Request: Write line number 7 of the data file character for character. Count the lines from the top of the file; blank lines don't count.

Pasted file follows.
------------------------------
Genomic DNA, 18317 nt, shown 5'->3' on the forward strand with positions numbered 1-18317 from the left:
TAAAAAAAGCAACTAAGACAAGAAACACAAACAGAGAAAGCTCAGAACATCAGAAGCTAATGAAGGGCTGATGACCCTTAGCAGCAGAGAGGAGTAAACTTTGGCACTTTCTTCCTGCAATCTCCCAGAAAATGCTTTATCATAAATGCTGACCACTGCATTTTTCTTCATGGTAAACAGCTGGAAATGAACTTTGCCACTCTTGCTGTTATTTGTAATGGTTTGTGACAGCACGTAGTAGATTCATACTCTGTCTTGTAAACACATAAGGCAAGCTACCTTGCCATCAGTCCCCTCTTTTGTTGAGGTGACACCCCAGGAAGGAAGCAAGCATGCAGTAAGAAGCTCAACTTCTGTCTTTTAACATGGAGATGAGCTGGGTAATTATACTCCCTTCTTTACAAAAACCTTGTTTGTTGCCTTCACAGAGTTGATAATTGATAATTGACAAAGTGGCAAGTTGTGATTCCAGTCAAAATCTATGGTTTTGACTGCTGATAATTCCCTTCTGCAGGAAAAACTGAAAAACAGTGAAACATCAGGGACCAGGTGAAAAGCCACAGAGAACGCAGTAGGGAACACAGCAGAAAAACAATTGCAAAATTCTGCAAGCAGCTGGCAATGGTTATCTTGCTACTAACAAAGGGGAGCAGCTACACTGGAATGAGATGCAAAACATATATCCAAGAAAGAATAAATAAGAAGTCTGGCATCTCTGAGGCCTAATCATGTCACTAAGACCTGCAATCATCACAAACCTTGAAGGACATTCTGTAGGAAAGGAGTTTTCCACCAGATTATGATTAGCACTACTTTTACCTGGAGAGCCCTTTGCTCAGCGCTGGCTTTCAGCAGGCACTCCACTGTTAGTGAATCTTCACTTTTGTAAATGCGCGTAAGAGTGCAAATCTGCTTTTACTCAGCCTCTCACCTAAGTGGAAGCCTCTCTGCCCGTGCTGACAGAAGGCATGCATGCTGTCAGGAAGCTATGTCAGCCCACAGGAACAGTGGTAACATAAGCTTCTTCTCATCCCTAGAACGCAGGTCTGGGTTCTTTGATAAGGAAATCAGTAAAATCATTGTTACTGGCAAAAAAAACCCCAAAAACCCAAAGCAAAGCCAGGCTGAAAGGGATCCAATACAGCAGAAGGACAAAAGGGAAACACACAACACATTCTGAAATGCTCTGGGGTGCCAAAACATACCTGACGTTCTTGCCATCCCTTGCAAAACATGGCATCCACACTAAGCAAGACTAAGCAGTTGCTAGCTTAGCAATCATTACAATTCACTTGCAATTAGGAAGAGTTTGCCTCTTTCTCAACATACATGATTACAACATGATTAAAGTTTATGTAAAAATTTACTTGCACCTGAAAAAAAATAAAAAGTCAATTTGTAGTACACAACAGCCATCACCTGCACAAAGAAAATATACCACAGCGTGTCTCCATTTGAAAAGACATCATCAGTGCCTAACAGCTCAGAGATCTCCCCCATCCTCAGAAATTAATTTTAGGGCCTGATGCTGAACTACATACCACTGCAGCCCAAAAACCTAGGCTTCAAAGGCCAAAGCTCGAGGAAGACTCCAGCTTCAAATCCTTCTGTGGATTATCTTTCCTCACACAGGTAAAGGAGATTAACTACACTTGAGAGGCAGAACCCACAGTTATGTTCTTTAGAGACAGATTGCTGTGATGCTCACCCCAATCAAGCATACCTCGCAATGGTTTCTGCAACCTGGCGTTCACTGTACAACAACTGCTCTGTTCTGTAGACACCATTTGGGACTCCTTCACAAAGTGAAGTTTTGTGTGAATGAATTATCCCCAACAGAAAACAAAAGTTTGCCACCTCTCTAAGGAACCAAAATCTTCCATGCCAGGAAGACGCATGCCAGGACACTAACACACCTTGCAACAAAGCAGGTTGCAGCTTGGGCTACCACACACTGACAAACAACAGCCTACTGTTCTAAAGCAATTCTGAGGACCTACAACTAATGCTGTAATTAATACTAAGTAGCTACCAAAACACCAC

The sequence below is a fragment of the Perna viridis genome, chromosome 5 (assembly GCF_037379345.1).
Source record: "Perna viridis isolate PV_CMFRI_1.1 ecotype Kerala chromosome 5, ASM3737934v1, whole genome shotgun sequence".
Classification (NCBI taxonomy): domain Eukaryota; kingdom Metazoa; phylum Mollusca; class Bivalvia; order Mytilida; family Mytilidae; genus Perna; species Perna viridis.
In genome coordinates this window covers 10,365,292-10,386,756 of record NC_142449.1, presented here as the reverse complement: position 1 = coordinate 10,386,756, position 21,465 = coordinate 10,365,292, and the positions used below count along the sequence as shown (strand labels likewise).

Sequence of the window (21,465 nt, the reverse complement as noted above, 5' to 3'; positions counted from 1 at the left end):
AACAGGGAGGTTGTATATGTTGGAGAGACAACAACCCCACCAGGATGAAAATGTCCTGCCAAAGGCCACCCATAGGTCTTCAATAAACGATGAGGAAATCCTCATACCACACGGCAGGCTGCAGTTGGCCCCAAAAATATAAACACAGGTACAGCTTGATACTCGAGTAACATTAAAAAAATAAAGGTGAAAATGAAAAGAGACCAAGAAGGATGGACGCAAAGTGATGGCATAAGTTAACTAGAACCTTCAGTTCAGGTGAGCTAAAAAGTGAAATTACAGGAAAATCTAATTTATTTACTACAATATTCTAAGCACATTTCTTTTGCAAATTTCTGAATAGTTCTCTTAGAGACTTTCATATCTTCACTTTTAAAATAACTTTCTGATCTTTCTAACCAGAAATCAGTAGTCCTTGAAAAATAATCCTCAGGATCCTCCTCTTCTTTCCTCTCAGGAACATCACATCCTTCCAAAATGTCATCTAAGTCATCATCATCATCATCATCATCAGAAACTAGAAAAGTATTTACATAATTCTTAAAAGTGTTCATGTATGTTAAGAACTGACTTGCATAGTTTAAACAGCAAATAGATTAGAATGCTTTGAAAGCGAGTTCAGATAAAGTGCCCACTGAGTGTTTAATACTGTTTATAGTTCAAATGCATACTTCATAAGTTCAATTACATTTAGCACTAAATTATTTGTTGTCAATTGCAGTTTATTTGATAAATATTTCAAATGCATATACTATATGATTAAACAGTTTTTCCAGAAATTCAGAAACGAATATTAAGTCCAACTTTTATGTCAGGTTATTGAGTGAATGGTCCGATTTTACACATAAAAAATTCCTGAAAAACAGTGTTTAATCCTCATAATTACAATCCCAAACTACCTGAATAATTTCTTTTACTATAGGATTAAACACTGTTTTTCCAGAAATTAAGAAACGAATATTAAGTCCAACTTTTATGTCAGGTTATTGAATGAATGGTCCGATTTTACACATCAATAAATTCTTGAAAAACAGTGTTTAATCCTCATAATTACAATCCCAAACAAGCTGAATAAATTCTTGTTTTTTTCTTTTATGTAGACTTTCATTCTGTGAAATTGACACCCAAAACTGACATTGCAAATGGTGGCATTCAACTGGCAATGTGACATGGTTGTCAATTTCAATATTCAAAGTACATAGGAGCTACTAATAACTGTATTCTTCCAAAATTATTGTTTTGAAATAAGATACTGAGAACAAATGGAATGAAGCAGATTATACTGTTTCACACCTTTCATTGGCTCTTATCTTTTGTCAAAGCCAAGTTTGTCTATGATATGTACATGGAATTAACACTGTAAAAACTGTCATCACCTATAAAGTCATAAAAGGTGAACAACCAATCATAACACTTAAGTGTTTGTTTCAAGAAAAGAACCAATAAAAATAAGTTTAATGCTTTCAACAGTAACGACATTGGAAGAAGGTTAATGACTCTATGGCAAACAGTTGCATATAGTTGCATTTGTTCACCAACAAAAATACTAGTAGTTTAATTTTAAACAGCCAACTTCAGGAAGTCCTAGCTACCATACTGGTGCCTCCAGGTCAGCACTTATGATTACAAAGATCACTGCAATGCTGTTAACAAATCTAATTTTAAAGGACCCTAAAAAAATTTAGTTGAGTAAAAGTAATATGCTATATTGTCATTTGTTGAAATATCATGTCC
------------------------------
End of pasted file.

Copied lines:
Sequence of the window (21,465 nt, the reverse complement as noted above, 5' to 3'; positions counted from 1 at the left end):